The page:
Theatrical Civility in English Blog
I first started to read a Guardian theatre blog entry by director Raz Shaw
because the question of whether you need life "experience" to write or direct certain plays has an interest to me. And I would tend to agree with Mr. Shaw that it should not be a necessity if only because we then reduce theater to formulaic naturalism and start down a road of insisting that the the lead of A Man for All Seasons
be a highly-religious and brilliant statesman, lawyer, and thinker. To insist on the literal is to turn our backs on unexpected insight from someone outside a given milieu.
And then, on a whim, I scrolled down to the comments. They were civil, informed, and well-reasoned. At least as of when I read them, there is an example of what online discourse could be, rather than the all too frequent taunts, put-downs, and even intimidation. How refreshing.
Labels: directors, playwrights, theater, U.K.
Marsha Norman's Playwrights and the Theater
Playwright Marsha Norman had an opinion piece in the New York Times the other day about playwrights attending theater
. When you boil it down, for her, a dramatic writer's experience of the theater is one of relationships with colleagues, actors, directors, and the audience. Sometimes the feelings run to jealousy or sympathy, but they (well, sometimes) move quickly beyond it: "The main thing playwrights understand from very early in their careers is that any successful play is good for everybody." Success means that more people go to
the theater, which means more chances for people to do
theater. Using the current hit "August: Osage County" as the impetus for the article, she notes that playwrights need long-term relationships with theatrical companies:
If we wanted to do one single thing to improve the theatrical climate in America, we’d assign one playwright to every theater that has a resident acting company. ... Playwriting in America has suffered a devastating blow from the development process that keeps writers separate from the rest of the company, working on the same play for years. What playwrights want is what Steppenwolf has given Mr. Letts: a way to get a new play done, see what works, and then go on to the next one. “August: Osage County” is way more than a wonderful play. It is how we get back to having American plays on Broadway. We get them written for actors who want to do them, then producers get on board and start selling tickets.
Imagine, writing plays with the expectation that they might be produced. This short falling is the reason that some playwrights have taken on producing themselves. For all the Shakespeares and Chekhovs and Mamets and Wassersteins, there have been many more who had to create their own opportunities. It was either that, or see no theater done at all.
Labels: opinion, playwrights, theater
Review: How Good Is David Mamet, Anyway?
I'll admit (and, probably, commit) the tediousness of many reviewers. Sanctimonious and certain, they often slash and burn their way across a landscape that they know only as outsiders. But now and then you find someone who understands a topic deeply, has experience in it, and a sharp and humane eye, all while being amusing. I'd place John Heilpern in this category if his work didn't do so itself.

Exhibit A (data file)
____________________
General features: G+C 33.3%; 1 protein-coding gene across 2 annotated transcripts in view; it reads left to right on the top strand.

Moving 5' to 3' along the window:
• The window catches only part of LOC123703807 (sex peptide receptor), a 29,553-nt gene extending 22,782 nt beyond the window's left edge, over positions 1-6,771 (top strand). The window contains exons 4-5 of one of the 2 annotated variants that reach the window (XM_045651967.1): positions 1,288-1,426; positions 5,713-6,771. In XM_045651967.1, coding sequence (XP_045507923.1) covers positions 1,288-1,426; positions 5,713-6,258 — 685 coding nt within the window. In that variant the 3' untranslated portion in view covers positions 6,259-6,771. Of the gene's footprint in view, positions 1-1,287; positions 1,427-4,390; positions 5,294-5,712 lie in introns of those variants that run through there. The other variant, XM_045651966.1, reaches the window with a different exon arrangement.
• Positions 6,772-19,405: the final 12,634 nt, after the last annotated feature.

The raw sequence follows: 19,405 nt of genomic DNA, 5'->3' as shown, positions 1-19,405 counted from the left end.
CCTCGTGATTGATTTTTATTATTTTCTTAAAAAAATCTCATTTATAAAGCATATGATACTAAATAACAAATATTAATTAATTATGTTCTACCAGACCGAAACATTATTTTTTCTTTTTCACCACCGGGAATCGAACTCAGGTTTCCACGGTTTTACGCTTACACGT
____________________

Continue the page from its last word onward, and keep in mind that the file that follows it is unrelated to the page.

Theater critic for the New York Observer, Heilpern is passionate about the topic, has seen his own plays produced, and has an unusually keep wit. Although his latest book is a biography of the British playwright, John Osborne, I came across How Good Is David Mamet, Anyway?
, which came out in 1999, in a used book store. I'll confess to never having read Heilpern's work before - it was the title that got me, as I'm not the world's largest Mamet fan, at least in the non-fiction of his that I've read of late. And it's fairly unusual for someone in the theatrical community to take on a contemporary icon.
But take him on Heilpern did, as well as writers at the New York Times, American anglophilia, Disney Land (the new name for Broadway), and other topics. At the same time, he's anything but mean-spirited. Many of his pieces put praise where he thinks it's due and tries to analyze what is good and bad about productions. Many of his observations run from the droll to the uproariously funny. And where else can you get a delightful transcript of a lunch between Sir John Gielgud and Sir Ralph Richardson.
If you've any regard for theater, or for intelligent criticism of any sort, you should be tickled with this book. Now I'll have to get hold of a copy of his Osborne biography.
Labels: book review, review, theater
Old Avant-Garde Theatre Finds New Home in New York
Here's an article from the New York Times on the new Lower East Side home
of the Living Theater
. This is a piece of theatrical and political activism mixed with audience participation that I thought had ended in the 1960s.
Labels: Living Theater, New York, theater
Audience Block Walks Out on Monologist - and Tosses Water
Some so-called Christian group (sorry, but this doesn't seem like the action of real Christians to me) apparently got up en masse during a performance by monologist Mike Daisey, walked out while the show was running, and one of them dumped water
all over Daisey's notes. According to the report, no one in the group would engage with him, but they ran away. Bullies generally do when really challenged. Here's a video
of the incident on YouTube.
Labels: censorship, Daisey, monolog, religion, theater